What is Pranayama? Pranayama is an essential practice in yogic traditions, as it is a technique where one can control and extend their life force from the Sanskrit words “Prana” and “Ayama,” which means “life force” or “universal energy” and “to expand” respectively. A practice to extend life or one’s life force through breathing. With the flow of the universal energy throughout the body, the practice of Pranayama helps to unblock the body’s Nadi or pulse channels through techniques in breathing like Puraka (inhalation), Antara-khumbaka (internal retention), Rechaka (exhalation), and Bahya-khumbaka (external retention).
Pranayama involves three types of breathing: Abdominal breathing, Thoracic breathing, and Clavicular breathing. Abdominal breathing focuses on the muscles in the abdomen during inhaling and exhaling. The movement of the body happens in the stomach while breathing through the nose. Thoracic breathing occurs in the thoracic cage. This also involves the abdominals; however, the mid-chest part of the body expands in the thorax. Clavicular breathing is breathing through the clavicles of the lungs, which expands the upper part of the body.
The Floating Breath: Plavini Pranayama
In Sanskrit, the word Plavini came from the root word “plu” which means “to float”. Pranayama can be practiced in any comfortable position – seated, reclined, or even while standing. It is classical Pranayama that is a very rare and advanced level. It involves abdominal breathing as this practice involves swallowing air to expand the belly and then inhaling more air through the nose.
This practice is believed to reduce the effect of gravity on the body. A yogi who mastered and learned the Plavini pranayama is said to have the skill to float in water for several hours and in surviving even without food for a couple of days. The goal of this Pranayama is not to float on water, though, as compared to what it is called. The goal of the Plavini pranayama is to defy the effects of gravitational pull and get the ability to levitate.
Before doing this Pranayama, one should be reminded that this Pranayama is an advanced level of Pranayama and requires extreme practice and should always be performed with the guidance of a guru or teacher. It must also be performed at least 5 hours after a meal or with an empty stomach, either in the evening or early morning.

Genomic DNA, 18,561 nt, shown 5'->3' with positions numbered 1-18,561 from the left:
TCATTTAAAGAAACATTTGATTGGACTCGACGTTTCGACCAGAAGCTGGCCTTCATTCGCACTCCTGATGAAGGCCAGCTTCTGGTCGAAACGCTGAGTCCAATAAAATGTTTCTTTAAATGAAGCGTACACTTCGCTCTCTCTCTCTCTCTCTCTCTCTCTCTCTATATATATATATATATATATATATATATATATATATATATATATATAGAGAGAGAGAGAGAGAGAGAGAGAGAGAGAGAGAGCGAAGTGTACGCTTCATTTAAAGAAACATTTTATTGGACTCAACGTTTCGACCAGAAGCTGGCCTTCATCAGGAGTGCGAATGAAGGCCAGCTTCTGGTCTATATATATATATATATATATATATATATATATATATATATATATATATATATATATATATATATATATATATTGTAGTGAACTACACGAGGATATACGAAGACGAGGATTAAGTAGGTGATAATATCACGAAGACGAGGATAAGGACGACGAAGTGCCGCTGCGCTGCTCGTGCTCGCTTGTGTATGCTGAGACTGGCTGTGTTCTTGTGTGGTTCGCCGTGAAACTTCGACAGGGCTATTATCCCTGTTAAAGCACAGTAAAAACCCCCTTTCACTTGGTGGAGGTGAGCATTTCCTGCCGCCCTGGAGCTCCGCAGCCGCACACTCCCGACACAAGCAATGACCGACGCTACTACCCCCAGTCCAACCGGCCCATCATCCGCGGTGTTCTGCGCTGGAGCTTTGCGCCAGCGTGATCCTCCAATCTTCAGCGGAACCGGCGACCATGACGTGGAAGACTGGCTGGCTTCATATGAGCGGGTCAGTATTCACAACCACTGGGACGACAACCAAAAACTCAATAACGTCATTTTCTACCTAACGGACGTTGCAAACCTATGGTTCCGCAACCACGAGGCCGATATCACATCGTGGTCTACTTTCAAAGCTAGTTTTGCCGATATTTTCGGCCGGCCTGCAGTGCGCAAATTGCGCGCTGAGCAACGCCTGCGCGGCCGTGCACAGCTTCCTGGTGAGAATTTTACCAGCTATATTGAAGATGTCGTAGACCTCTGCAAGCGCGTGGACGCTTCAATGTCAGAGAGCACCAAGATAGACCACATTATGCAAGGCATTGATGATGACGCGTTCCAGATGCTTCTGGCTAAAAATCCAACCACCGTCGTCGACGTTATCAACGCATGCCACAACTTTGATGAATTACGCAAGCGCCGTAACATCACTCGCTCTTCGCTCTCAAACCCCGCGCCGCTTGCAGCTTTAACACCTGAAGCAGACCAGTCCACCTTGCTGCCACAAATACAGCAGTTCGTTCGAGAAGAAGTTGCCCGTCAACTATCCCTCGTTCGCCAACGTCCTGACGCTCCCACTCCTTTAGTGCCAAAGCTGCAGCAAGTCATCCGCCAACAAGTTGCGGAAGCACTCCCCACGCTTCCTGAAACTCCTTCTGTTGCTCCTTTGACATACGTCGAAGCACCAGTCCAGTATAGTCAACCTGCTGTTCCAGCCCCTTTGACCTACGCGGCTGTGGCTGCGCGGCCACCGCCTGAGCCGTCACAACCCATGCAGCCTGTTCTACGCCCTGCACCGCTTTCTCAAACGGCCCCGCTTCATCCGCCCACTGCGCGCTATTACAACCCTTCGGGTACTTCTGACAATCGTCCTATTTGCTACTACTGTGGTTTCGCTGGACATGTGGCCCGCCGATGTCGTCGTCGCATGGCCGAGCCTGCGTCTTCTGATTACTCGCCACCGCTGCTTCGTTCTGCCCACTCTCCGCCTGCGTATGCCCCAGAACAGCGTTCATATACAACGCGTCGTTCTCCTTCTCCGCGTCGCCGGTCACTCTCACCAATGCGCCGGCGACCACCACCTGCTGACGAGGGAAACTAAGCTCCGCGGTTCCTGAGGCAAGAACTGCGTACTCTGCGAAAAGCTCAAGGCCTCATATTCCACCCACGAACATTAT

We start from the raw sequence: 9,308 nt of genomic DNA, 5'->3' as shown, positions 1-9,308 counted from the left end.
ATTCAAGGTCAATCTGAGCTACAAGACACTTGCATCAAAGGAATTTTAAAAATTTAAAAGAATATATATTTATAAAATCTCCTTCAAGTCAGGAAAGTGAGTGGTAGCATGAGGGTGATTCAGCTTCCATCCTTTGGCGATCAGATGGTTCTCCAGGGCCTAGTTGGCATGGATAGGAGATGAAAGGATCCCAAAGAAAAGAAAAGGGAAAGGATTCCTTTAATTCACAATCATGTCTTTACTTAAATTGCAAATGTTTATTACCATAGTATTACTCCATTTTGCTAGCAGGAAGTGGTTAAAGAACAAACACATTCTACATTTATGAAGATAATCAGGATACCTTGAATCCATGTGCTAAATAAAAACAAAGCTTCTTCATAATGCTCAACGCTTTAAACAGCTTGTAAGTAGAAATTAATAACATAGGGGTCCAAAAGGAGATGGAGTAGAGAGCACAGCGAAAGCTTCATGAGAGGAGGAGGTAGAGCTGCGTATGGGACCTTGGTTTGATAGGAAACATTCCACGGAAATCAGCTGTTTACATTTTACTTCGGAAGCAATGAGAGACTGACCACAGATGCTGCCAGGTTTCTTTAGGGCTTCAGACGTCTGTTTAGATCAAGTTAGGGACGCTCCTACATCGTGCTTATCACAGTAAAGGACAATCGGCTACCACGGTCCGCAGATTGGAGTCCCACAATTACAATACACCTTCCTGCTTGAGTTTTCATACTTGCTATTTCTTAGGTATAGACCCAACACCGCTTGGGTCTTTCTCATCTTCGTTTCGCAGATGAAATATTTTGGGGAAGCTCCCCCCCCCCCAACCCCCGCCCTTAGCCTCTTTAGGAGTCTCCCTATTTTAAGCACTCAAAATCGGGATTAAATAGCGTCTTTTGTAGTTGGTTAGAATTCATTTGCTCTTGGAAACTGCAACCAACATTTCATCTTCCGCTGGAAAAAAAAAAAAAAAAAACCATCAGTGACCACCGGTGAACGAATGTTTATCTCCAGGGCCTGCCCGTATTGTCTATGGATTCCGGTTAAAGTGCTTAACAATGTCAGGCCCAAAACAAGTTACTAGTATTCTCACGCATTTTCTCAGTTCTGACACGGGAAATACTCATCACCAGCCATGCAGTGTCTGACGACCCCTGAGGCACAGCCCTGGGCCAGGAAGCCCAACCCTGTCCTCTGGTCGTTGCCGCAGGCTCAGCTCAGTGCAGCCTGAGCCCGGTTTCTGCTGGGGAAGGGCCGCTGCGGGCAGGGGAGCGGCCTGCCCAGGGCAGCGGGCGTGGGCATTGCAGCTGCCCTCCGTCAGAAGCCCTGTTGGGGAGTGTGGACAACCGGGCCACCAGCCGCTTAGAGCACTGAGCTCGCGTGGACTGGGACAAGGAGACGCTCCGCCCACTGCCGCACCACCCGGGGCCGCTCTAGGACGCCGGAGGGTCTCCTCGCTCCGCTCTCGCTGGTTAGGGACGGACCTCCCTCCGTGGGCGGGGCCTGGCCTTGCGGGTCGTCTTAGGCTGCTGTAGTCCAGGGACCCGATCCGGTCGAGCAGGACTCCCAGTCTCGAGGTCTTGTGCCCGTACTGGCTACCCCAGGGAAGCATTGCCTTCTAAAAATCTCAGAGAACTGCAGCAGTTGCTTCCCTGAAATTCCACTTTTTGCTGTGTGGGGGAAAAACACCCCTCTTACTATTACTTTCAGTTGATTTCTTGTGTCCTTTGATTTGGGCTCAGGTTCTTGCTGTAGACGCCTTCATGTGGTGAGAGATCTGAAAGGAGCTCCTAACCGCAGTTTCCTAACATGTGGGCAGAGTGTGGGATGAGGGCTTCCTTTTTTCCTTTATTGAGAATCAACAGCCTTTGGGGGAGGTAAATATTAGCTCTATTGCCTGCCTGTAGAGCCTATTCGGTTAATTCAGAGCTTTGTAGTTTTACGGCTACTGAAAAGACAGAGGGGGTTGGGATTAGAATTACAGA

How to Do the Plavini Pranayama
- Start in a comfortable position. For beginners, it can be practiced while in Savashana or Asana. Once a practitioner learns better, then they can do this Pranayama in a different position.
- Relax the whole body. With eyes closed, concentrate on the area between the eyebrows.
- Inhale moderately through the nose to the stomach. This should make the stomach bulge. The bulged stomach should make a resonant sound if tapped.
- Relax the body at the top of the breath or during kumbhaka and let the air move through the abdominal cavity.
- Exhale the air while maintaining relaxed muscles. Wait for a moment until a spark-like feeling in the belly is felt. This is a signal from the navel chakra to inhale.
- Hold air still for a moment and exhale with force to dispose of all the air.
The Benefits of Plavini Pranayama
- This Pranayama is good for blood circulation. The practice of Pranayama allows blood to flow throughout the body at a fast speed. Because of this, toxins and impurities that have been stagnant in the body for a long time are expelled. This will also help improve one’s immune system.
- It helps reduce stress and anxiety by relaxing the mind and body. Techniques used in Pranayama turn off the stress response of the body. The control of airflow in the body during a relaxed state also lowers the heart rate and effectively reduces mental tension, thus also helping improve one’s mental health.
- The Plavini pranayama is a good remedy for many problems with the organs located in the abdominal cavity, such as the intestines, liver, stomach, pancreas, and kidneys. Digestion is improved by practicing this Pranayama by expelling abdominal parasites and impure air that is kept in the abdomen.
- This Pranayama is suitable for individuals following a strict diet. It reduces hunger, a yogi who practices Plavini pranayama can survive without food for several days.
- With mastery and practice of this Pranayama, it helps achieve the power to float on water. Many believers describe it as a lotus leaf floating on the surface of the water.
Recommended Asana for Plavini Pranayama
1. The Lotus Pose or Padmasana
This is the most ideal out of all the asana. It allows the practitioner to sit for longer while continuously allowing blood circulation in the pelvis area. It also helps in stretching the lower part of the body and in strengthening the spine. To do this pose, start by sitting on the floor with outstretched legs. Place each foot on opposite thighs by interweaving the legs. Place palms in Jnana Mudra.
2. The Accomplished Pose or Siddhasana
This is the second most ideal pose for meditation. It is an excellent pose to be maintained on extended hours. It helps regulate energy flow to move upwards in the body and helps relax the nervous system. To do this, start by sitting on the floor with legs close together. Place left foot at the body’s perineum and place right foot over it. Keep the knees touching the floor and sit with an upright spine. Hands may do a Jnana Mudra or Chin Mudra.
3. The Thunderbolt Pose or Vajrasana
This meditation asana is different from the common asanas for meditation as instead of sitting in a cross-legged position, the yogi will be in a kneeling pose. This pose helps stretch the knees, hips, thighs, and ankle and strengthen the legs, back, and pelvic muscles. To do this pose, kneel with the legs close together and the big toes crossed. Lower body to a sitting position so that the buttocks are pressed against the heels and the thighs to the calf. Jnana Mudra can be done with the hands.